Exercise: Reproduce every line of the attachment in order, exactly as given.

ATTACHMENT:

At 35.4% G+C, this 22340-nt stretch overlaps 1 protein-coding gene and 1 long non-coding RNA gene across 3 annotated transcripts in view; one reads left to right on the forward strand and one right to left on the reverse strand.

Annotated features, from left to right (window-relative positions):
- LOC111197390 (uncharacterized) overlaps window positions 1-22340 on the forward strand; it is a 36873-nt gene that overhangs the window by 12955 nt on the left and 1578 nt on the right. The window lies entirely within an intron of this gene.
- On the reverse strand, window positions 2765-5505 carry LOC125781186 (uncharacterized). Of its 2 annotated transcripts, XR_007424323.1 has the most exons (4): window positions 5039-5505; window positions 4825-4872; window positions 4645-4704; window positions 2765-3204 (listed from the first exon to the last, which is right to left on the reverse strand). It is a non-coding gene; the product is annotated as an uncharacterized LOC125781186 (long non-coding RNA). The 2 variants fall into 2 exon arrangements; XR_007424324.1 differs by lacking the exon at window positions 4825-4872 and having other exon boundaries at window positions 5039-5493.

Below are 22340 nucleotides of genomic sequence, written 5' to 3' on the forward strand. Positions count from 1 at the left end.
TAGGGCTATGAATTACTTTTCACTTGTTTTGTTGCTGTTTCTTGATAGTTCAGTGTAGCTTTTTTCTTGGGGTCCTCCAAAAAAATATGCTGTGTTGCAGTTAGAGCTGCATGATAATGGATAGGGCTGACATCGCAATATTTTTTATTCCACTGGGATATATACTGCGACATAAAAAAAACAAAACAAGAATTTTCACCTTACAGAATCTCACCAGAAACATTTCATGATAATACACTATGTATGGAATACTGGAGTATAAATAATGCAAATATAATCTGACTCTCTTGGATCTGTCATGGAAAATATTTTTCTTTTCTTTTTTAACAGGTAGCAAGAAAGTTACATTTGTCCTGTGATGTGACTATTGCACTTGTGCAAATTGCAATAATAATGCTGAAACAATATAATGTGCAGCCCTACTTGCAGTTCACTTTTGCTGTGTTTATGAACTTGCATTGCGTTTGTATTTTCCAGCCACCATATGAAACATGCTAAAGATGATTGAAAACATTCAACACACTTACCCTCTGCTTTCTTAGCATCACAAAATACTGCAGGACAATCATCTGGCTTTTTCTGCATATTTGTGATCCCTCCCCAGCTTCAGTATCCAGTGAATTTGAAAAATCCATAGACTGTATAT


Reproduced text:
At 35.4% G+C, this 22340-nt stretch overlaps 1 protein-coding gene and 1 long non-coding RNA gene across 3 annotated transcripts in view; one reads left to right on the forward strand and one right to left on the reverse strand.

Annotated features, from left to right (window-relative positions):
- LOC111197390 (uncharacterized) overlaps window positions 1-22340 on the forward strand; it is a 36873-nt gene that overhangs the window by 12955 nt on the left and 1578 nt on the right. The window lies entirely within an intron of this gene.
- On the reverse strand, window positions 2765-5505 carry LOC125781186 (uncharacterized). Of its 2 annotated transcripts, XR_007424323.1 has the most exons (4): window positions 5039-5505; window positions 4825-4872; window positions 4645-4704; window positions 2765-3204 (listed from the first exon to the last, which is right to left on the reverse strand). It is a non-coding gene; the product is annotated as an uncharacterized LOC125781186 (long non-coding RNA). The 2 variants fall into 2 exon arrangements; XR_007424324.1 differs by lacking the exon at window positions 4825-4872 and having other exon boundaries at window positions 5039-5493.

Below are 22340 nucleotides of genomic sequence, written 5' to 3' on the forward strand. Positions count from 1 at the left end.
TAGGGCTATGAATTACTTTTCACTTGTTTTGTTGCTGTTTCTTGATAGTTCAGTGTAGCTTTTTTCTTGGGGTCCTCCAAAAAAATATGCTGTGTTGCAGTTAGAGCTGCATGATAATGGATAGGGCTGACATCGCAATATTTTTTATTCCACTGGGATATATACTGCGACATAAAAAAAACAAAACAAGAATTTTCACCTTACAGAATCTCACCAGAAACATTTCATGATAATACACTATGTATGGAATACTGGAGTATAAATAATGCAAATATAATCTGACTCTCTTGGATCTGTCATGGAAAATATTTTTCTTTTCTTTTTTAACAGGTAGCAAGAAAGTTACATTTGTCCTGTGATGTGACTATTGCACTTGTGCAAATTGCAATAATAATGCTGAAACAATATAATGTGCAGCCCTACTTGCAGTTCACTTTTGCTGTGTTTATGAACTTGCATTGCGTTTGTATTTTCCAGCCACCATATGAAACATGCTAAAGATGATTGAAAACATTCAACACACTTACCCTCTGCTTTCTTAGCATCACAAAATACTGCAGGACAATCATCTGGCTTTTTCTGCATATTTGTGATCCCTCCCCAGCTTCAGTATCCAGTGAATTTGAAAAATCCATAGACTGTATAT